Insisting on a maximalist goal of denuclearization in the face of a growing and increasingly sophisticated North Korean nuclear arsenal makes no sense, and it could set the stage for a new crisis on the Korean Peninsula in the coming year.




Negotiations with Iran have been stalled for much of this year, and now they are all but moribund. The Joint Comprehensive Plan of Action is on its last legs, and if it survives through the next year it will likely be in name only. The Iranian government shares in the blame for the failure of these talks, but the Biden administration could have moved to rejoin the agreement earlier than it did and it should have shown greater flexibility on sanctions relief on account of the previous administration’s violations of the agreement.




The fact that the United States still isn’t a party to the JCPOA in December 2022 is itself an indictment of the administration’s mishandling of the issue. If the nuclear deal cannot be salvaged, there will be tremendous pressure on the administration from regional client governments and from many members to Congress to launch an illegal attack on Iran. At best, there would be more regional instability and increased risks for U.S. military personnel in a post-JCPOA Middle East, and at worst the United States could be blundering its way into another avoidable war in the region.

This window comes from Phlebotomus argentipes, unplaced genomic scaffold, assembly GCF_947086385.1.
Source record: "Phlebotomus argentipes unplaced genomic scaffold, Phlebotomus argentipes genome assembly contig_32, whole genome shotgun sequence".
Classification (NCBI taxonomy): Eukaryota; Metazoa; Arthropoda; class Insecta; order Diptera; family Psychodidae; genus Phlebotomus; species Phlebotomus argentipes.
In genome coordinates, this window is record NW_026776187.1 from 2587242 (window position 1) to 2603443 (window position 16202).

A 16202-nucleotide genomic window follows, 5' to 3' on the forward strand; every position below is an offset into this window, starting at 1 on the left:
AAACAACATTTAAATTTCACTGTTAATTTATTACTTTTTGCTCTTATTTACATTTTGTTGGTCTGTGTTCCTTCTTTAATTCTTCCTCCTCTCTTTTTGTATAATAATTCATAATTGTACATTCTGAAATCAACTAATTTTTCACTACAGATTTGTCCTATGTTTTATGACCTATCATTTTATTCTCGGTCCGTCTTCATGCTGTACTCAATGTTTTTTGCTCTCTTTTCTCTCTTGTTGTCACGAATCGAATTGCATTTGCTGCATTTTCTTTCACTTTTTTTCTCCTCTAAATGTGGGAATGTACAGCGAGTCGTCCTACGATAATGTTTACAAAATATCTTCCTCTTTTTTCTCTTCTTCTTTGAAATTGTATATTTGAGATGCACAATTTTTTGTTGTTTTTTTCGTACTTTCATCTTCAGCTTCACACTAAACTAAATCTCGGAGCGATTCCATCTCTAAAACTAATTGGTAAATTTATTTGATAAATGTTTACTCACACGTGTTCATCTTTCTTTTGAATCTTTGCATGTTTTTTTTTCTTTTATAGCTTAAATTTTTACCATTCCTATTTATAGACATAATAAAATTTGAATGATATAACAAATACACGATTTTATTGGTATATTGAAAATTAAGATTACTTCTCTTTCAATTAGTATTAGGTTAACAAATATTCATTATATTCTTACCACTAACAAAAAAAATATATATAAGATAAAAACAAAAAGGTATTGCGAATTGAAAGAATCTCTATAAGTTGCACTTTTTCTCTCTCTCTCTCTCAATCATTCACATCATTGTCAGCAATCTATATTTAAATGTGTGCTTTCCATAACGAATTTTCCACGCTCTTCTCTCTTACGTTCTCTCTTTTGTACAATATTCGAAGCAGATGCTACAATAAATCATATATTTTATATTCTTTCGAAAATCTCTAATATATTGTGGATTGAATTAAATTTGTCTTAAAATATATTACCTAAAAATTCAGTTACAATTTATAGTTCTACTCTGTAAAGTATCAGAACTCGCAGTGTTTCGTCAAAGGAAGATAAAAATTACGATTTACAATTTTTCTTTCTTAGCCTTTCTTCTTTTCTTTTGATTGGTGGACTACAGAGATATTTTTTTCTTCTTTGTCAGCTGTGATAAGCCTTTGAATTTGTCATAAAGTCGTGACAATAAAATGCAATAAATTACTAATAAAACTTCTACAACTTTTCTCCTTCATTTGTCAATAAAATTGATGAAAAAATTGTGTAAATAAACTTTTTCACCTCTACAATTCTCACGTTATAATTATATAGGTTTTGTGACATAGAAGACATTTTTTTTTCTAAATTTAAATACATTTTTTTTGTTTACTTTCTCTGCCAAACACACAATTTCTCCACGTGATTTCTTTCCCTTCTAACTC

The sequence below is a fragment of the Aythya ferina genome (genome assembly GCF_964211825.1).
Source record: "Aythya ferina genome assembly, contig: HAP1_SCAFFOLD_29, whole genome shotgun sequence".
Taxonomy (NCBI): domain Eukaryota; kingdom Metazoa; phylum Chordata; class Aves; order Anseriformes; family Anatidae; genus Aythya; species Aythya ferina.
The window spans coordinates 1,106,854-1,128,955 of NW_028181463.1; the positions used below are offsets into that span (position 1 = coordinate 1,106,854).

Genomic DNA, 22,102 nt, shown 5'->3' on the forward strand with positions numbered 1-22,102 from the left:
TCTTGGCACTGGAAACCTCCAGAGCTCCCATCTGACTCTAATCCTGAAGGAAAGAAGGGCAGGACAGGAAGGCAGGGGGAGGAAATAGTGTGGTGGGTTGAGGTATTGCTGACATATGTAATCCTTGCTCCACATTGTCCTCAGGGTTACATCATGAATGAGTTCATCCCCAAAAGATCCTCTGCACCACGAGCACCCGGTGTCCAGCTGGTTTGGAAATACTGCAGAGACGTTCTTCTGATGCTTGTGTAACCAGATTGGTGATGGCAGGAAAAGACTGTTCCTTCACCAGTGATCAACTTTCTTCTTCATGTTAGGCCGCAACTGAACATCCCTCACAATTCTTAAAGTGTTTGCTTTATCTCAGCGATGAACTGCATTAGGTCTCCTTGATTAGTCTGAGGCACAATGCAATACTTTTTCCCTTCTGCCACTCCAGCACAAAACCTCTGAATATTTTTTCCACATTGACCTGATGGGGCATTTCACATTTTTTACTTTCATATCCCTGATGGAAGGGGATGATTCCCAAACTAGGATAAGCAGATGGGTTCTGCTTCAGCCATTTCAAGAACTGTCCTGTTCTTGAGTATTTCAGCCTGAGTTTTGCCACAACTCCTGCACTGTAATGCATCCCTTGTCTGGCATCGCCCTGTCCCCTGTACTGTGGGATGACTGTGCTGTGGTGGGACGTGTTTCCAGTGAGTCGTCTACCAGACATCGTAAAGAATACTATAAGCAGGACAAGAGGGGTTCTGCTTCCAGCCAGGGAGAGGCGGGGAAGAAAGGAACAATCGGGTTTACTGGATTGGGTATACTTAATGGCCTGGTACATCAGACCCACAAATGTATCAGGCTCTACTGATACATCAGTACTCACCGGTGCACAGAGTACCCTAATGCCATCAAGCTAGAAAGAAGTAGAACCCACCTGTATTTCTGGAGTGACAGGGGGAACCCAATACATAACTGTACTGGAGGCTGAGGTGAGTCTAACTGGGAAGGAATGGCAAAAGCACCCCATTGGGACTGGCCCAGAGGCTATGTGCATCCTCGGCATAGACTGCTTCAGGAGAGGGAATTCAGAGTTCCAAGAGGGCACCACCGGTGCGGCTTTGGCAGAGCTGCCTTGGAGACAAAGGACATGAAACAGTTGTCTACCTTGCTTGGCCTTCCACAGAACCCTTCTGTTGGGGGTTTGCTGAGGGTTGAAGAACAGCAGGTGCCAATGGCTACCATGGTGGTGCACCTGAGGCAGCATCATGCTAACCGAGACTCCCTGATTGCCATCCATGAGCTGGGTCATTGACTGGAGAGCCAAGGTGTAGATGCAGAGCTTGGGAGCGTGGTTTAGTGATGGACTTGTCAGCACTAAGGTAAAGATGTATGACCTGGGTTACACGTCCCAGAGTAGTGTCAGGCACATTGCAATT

Despite promises of “consequences” for Saudi Arabia and accountability for the crimes committed on the orders of the crown prince Mohammed bin Salman, the Biden administration has effectively shielded both the kingdom and the crown prince from both. There are reportedly no plans for Washington to take any action in response to the OPEC+ production cut, and once again Biden has shown that his threats to make changes to the relationship with Saudi Arabia are empty ones that Riyadh can easily brush off.




The Biden administration has also protected the crown prince from any legal liability he might face in U.S. courts by asserting that he has immunity on account of his formal appointment as prime minister. As it happened, the administration delayed and dragged its feet on its determination in this matter until the appointment had taken place so that they could claim that their hands were tied.




Many observers applaud the Biden administration’s record in Europe because of its role in unifying NATO and rallying support behind Ukraine, but this has come at the cost of discouraging European allies from doing more for their own security and deepening European dependence on the United States.